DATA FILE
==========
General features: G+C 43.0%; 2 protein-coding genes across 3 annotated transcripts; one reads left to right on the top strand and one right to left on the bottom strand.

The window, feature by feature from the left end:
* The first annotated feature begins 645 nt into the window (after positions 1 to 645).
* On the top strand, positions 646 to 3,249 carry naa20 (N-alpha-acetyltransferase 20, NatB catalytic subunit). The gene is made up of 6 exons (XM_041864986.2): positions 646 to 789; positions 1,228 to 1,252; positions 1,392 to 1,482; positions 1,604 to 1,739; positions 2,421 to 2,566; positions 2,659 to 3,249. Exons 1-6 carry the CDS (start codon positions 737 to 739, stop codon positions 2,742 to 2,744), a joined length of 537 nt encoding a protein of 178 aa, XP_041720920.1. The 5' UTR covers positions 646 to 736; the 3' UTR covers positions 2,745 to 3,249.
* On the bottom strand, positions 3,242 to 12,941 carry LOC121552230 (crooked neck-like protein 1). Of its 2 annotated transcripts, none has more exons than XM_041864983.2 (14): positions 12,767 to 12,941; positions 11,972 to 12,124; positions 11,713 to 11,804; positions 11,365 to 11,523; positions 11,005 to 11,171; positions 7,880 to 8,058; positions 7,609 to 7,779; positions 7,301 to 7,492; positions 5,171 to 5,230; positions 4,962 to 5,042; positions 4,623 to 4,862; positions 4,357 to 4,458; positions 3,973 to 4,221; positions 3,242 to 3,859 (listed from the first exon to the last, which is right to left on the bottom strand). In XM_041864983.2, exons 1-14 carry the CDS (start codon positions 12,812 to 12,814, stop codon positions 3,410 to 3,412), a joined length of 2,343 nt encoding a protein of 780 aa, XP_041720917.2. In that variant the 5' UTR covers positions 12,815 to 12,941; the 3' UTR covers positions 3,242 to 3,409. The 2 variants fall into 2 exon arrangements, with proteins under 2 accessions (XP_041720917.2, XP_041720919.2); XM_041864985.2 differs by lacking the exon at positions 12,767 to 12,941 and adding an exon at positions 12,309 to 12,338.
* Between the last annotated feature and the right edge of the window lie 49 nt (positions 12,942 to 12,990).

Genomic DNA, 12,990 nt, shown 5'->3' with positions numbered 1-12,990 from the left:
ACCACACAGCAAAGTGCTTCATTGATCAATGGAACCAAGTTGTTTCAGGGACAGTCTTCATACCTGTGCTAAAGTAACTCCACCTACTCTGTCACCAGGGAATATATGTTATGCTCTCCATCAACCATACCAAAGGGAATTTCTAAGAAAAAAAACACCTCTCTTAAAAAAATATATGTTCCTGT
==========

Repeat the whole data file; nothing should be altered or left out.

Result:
General features: G+C 43.0%; 2 protein-coding genes across 3 annotated transcripts; one reads left to right on the top strand and one right to left on the bottom strand.

The window, feature by feature from the left end:
* The first annotated feature begins 645 nt into the window (after positions 1 to 645).
* On the top strand, positions 646 to 3,249 carry naa20 (N-alpha-acetyltransferase 20, NatB catalytic subunit). The gene is made up of 6 exons (XM_041864986.2): positions 646 to 789; positions 1,228 to 1,252; positions 1,392 to 1,482; positions 1,604 to 1,739; positions 2,421 to 2,566; positions 2,659 to 3,249. Exons 1-6 carry the CDS (start codon positions 737 to 739, stop codon positions 2,742 to 2,744), a joined length of 537 nt encoding a protein of 178 aa, XP_041720920.1. The 5' UTR covers positions 646 to 736; the 3' UTR covers positions 2,745 to 3,249.
* On the bottom strand, positions 3,242 to 12,941 carry LOC121552230 (crooked neck-like protein 1). Of its 2 annotated transcripts, none has more exons than XM_041864983.2 (14): positions 12,767 to 12,941; positions 11,972 to 12,124; positions 11,713 to 11,804; positions 11,365 to 11,523; positions 11,005 to 11,171; positions 7,880 to 8,058; positions 7,609 to 7,779; positions 7,301 to 7,492; positions 5,171 to 5,230; positions 4,962 to 5,042; positions 4,623 to 4,862; positions 4,357 to 4,458; positions 3,973 to 4,221; positions 3,242 to 3,859 (listed from the first exon to the last, which is right to left on the bottom strand). In XM_041864983.2, exons 1-14 carry the CDS (start codon positions 12,812 to 12,814, stop codon positions 3,410 to 3,412), a joined length of 2,343 nt encoding a protein of 780 aa, XP_041720917.2. In that variant the 5' UTR covers positions 12,815 to 12,941; the 3' UTR covers positions 3,242 to 3,409. The 2 variants fall into 2 exon arrangements, with proteins under 2 accessions (XP_041720917.2, XP_041720919.2); XM_041864985.2 differs by lacking the exon at positions 12,767 to 12,941 and adding an exon at positions 12,309 to 12,338.
* Between the last annotated feature and the right edge of the window lie 49 nt (positions 12,942 to 12,990).

Genomic DNA, 12,990 nt, shown 5'->3' with positions numbered 1-12,990 from the left:
ACCACACAGCAAAGTGCTTCATTGATCAATGGAACCAAGTTGTTTCAGGGACAGTCTTCATACCTGTGCTAAAGTAACTCCACCTACTCTGTCACCAGGGAATATATGTTATGCTCTCCATCAACCATACCAAAGGGAATTTCTAAGAAAAAAAACACCTCTCTTAAAAAAATATATGTTCCTGT